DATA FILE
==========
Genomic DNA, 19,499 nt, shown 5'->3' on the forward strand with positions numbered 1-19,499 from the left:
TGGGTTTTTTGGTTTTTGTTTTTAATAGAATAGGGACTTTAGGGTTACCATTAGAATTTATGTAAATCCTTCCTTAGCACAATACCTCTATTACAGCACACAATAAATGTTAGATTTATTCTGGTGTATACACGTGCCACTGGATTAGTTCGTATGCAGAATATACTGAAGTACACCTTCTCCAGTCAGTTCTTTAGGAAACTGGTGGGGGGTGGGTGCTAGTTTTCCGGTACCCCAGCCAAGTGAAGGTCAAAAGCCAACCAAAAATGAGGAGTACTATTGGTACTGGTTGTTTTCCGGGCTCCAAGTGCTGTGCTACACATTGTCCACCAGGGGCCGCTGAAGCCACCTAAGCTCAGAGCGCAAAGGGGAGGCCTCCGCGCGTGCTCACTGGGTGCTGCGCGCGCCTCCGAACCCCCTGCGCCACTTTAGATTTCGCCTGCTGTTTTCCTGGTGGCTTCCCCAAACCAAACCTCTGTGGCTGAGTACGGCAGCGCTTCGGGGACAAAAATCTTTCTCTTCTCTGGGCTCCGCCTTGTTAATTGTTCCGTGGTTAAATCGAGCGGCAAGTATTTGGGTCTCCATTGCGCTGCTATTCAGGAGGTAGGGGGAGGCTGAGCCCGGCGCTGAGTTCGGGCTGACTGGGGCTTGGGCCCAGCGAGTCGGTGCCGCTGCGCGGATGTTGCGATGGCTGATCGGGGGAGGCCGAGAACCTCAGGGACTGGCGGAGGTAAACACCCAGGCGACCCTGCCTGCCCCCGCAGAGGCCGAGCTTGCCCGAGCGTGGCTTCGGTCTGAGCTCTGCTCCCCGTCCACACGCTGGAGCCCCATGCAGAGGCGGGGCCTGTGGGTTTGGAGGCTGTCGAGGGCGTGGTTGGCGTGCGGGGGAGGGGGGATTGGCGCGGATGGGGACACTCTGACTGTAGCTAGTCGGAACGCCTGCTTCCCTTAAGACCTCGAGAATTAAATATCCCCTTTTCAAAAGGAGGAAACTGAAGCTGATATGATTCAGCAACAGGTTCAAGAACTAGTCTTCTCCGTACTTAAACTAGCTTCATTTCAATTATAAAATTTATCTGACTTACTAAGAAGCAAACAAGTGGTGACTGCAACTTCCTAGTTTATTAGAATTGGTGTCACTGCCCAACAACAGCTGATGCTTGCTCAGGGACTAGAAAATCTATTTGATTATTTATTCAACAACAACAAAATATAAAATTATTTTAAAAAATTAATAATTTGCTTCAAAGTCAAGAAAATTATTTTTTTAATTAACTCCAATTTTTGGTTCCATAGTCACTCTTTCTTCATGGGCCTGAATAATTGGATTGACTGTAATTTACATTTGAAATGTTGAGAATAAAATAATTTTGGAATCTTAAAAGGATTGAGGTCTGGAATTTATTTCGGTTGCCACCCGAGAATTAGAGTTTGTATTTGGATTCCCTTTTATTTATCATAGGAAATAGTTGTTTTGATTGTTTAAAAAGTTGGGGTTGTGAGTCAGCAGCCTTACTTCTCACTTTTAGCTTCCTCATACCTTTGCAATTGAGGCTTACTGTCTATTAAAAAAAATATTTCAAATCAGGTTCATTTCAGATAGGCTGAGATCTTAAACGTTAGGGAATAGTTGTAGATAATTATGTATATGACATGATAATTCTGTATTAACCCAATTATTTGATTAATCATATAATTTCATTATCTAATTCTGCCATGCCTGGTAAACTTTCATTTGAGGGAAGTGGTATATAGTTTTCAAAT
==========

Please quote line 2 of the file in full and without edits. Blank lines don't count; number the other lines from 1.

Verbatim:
TGGGTTTTTTGGTTTTTGTTTTTAATAGAATAGGGACTTTAGGGTTACCATTAGAATTTATGTAAATCCTTCCTTAGCACAATACCTCTATTACAGCACACAATAAATGTTAGATTTATTCTGGTGTATACACGTGCCACTGGATTAGTTCGTATGCAGAATATACTGAAGTACACCTTCTCCAGTCAGTTCTTTAGGAAACTGGTGGGGGGTGGGTGCTAGTTTTCCGGTACCCCAGCCAAGTGAAGGTCAAAAGCCAACCAAAAATGAGGAGTACTATTGGTACTGGTTGTTTTCCGGGCTCCAAGTGCTGTGCTACACATTGTCCACCAGGGGCCGCTGAAGCCACCTAAGCTCAGAGCGCAAAGGGGAGGCCTCCGCGCGTGCTCACTGGGTGCTGCGCGCGCCTCCGAACCCCCTGCGCCACTTTAGATTTCGCCTGCTGTTTTCCTGGTGGCTTCCCCAAACCAAACCTCTGTGGCTGAGTACGGCAGCGCTTCGGGGACAAAAATCTTTCTCTTCTCTGGGCTCCGCCTTGTTAATTGTTCCGTGGTTAAATCGAGCGGCAAGTATTTGGGTCTCCATTGCGCTGCTATTCAGGAGGTAGGGGGAGGCTGAGCCCGGCGCTGAGTTCGGGCTGACTGGGGCTTGGGCCCAGCGAGTCGGTGCCGCTGCGCGGATGTTGCGATGGCTGATCGGGGGAGGCCGAGAACCTCAGGGACTGGCGGAGGTAAACACCCAGGCGACCCTGCCTGCCCCCGCAGAGGCCGAGCTTGCCCGAGCGTGGCTTCGGTCTGAGCTCTGCTCCCCGTCCACACGCTGGAGCCCCATGCAGAGGCGGGGCCTGTGGGTTTGGAGGCTGTCGAGGGCGTGGTTGGCGTGCGGGGGAGGGGGGATTGGCGCGGATGGGGACACTCTGACTGTAGCTAGTCGGAACGCCTGCTTCCCTTAAGACCTCGAGAATTAAATATCCCCTTTTCAAAAGGAGGAAACTGAAGCTGATATGATTCAGCAACAGGTTCAAGAACTAGTCTTCTCCGTACTTAAACTAGCTTCATTTCAATTATAAAATTTATCTGACTTACTAAGAAGCAAACAAGTGGTGACTGCAACTTCCTAGTTTATTAGAATTGGTGTCACTGCCCAACAACAGCTGATGCTTGCTCAGGGACTAGAAAATCTATTTGATTATTTATTCAACAACAACAAAATATAAAATTATTTTAAAAAATTAATAATTTGCTTCAAAGTCAAGAAAATTATTTTTTTAATTAACTCCAATTTTTGGTTCCATAGTCACTCTTTCTTCATGGGCCTGAATAATTGGATTGACTGTAATTTACATTTGAAATGTTGAGAATAAAATAATTTTGGAATCTTAAAAGGATTGAGGTCTGGAATTTATTTCGGTTGCCACCCGAGAATTAGAGTTTGTATTTGGATTCCCTTTTATTTATCATAGGAAATAGTTGTTTTGATTGTTTAAAAAGTTGGGGTTGTGAGTCAGCAGCCTTACTTCTCACTTTTAGCTTCCTCATACCTTTGCAATTGAGGCTTACTGTCTATTAAAAAAAATATTTCAAATCAGGTTCATTTCAGATAGGCTGAGATCTTAAACGTTAGGGAATAGTTGTAGATAATTATGTATATGACATGATAATTCTGTATTAACCCAATTATTTGATTAATCATATAATTTCATTATCTAATTCTGCCATGCCTGGTAAACTTTCATTTGAGGGAAGTGGTATATAGTTTTCAAAT